Parking on university campuses presents real challenges

Parking has become a major issue for college campuses across the nation including Florida International University. As university enrollments have grown, the number of convenient spaces hasn’t kept up

Students continue to struggle to find places to park, which causes parking violations to be given to them.

Seventeen FIU students were recently surveyed anonymously and asked about their experience with the university’s parking services.

Although most have not struggled financially by paying their tickets, many see the lack of parking spaces along with paying for these services as the real issue.

“No one should have to pay to park,” said an anonymous student who answered the survey, “especially when the parking lot at the Biscayne Bay Campus is longer than the buildings. Twenty-five dollars for not paying $1.50 for an hour of parking is excessive.”

FIU does have a history of students receiving unfair parking citations and struggling to find parking spots. This dates back to 2014, when FIU students living in off-campus housing near the Modesto Maidique Campus parked in driveways of city residents, according to the Miami Herald. 

Such parking is illegal, but the students were given no other choice since the building described in the Herald story only offered 25 parking spaces for 500 rooms. 

The issue has persisted for residential students at University Towers, which is also near MMC and where parking spaces are already limited.

There are 494 residents of the building, which had two parking lots until recently, when lot 6 was reallocated to the nearby Parkview building. Students were left to resolve the issue by themselves and find other places to park. 

FIU map showing UT Parking Lot and University Towers. Photo by Jazmine Santillana

One student commented in the survey that students were forced to park in whatever space was available. Sometimes they received tickets the following morning, and additional tickets after not moving their vehicles.  “It was not fair because there were no parking spots for students living on campus,” one student said.

Six out of 17 students surveyed have received at least one parking ticket on campus. 

Of those six, five answered that they have paid for their parking tickets. Three paid less than $100 but more than $50. And two paid less than $50.

Despite repeated requests for data, FIU did not provide information on the parking situation.

When we asked the Department of Traffic and Transportation of FIU for information on the number of tickets given to students and faculty members, they agreed to release data, but haven’t contacted us since.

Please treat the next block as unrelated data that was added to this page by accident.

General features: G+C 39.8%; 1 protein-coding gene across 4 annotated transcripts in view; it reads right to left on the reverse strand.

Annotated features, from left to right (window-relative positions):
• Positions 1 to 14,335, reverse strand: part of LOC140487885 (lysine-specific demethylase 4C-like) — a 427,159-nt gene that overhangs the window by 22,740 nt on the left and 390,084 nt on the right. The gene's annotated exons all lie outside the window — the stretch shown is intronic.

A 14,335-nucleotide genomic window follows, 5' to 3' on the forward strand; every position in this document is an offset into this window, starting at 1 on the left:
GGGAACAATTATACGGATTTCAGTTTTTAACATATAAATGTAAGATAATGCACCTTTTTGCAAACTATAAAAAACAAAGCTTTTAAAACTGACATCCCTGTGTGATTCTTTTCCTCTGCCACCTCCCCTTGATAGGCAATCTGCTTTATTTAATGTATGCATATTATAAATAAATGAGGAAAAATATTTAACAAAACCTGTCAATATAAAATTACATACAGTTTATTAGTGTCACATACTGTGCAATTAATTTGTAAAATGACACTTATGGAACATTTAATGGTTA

However, secrecy on these sorts of documents is common at universities. In 2010, two major Oklahoma universities denied access to data on parking tickets when the Daily O’Collegian and the “Oklahoman,” two local publications, requested information on the issue.

In May 2010 the Daily O’Collegian reported that a student had amassed $8,000 in unpaid parking fines. When the paper asked OSU for information on the matter, authorities denied the request claiming “they are educational records protected from disclosure by a federal privacy law.”

Not long after that, OSU released statistics on parking tickets, with the condition that the names of the students cited would be withheld to comply with the federal Family Educational Rights and Privacy Act.

University of Oklahoma officials dealt with a similar situation when a reporter from the Oklahoman requested data on the number of student parking tickets. Anil Golahalli, a member of OU general counsel’s office, said at the time, “All records that include a student’s name are secret under the law.”

Of course, it is not clear how much it all means to students. As PantherNOW reported back in 2020: “The Parking and Transportation Department has 1.2 million in uncollected parking citations over the past seven years. The average ticket is around $22 dollars.”

Jazmine Santillana is a junior majoring in journalism. After her studies, she wishes to pursue a career in digital journalism.

Astrid Oscorima Requena is a senior at Florida International University majoring in journalism with a minor in English. She is passionate about writing and reporting in both English and Spanish. She enjoys traveling to know more about other cultures. After her studies, she wishes to pursue a career in local media by expanding in the field of broadcasting.

Humberto is a junior at Florida International University. He reports on issues around politics in South Florida and Latin-America.